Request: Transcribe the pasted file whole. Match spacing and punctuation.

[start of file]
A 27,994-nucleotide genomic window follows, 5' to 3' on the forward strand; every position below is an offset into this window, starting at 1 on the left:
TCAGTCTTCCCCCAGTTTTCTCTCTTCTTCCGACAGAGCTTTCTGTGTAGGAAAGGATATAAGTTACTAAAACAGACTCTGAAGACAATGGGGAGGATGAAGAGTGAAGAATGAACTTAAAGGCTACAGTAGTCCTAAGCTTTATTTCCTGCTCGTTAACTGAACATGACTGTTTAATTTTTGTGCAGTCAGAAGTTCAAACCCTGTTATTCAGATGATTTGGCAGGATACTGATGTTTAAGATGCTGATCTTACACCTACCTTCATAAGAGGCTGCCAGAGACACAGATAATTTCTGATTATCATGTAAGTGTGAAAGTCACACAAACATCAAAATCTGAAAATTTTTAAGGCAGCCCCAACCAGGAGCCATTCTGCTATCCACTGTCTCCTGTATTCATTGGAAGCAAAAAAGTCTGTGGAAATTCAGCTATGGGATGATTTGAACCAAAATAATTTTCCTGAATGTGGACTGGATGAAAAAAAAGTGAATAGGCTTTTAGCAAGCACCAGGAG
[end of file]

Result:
A 27,994-nucleotide genomic window follows, 5' to 3' on the forward strand; every position below is an offset into this window, starting at 1 on the left:
TCAGTCTTCCCCCAGTTTTCTCTCTTCTTCCGACAGAGCTTTCTGTGTAGGAAAGGATATAAGTTACTAAAACAGACTCTGAAGACAATGGGGAGGATGAAGAGTGAAGAATGAACTTAAAGGCTACAGTAGTCCTAAGCTTTATTTCCTGCTCGTTAACTGAACATGACTGTTTAATTTTTGTGCAGTCAGAAGTTCAAACCCTGTTATTCAGATGATTTGGCAGGATACTGATGTTTAAGATGCTGATCTTACACCTACCTTCATAAGAGGCTGCCAGAGACACAGATAATTTCTGATTATCATGTAAGTGTGAAAGTCACACAAACATCAAAATCTGAAAATTTTTAAGGCAGCCCCAACCAGGAGCCATTCTGCTATCCACTGTCTCCTGTATTCATTGGAAGCAAAAAAGTCTGTGGAAATTCAGCTATGGGATGATTTGAACCAAAATAATTTTCCTGAATGTGGACTGGATGAAAAAAAAGTGAATAGGCTTTTAGCAAGCACCAGGAG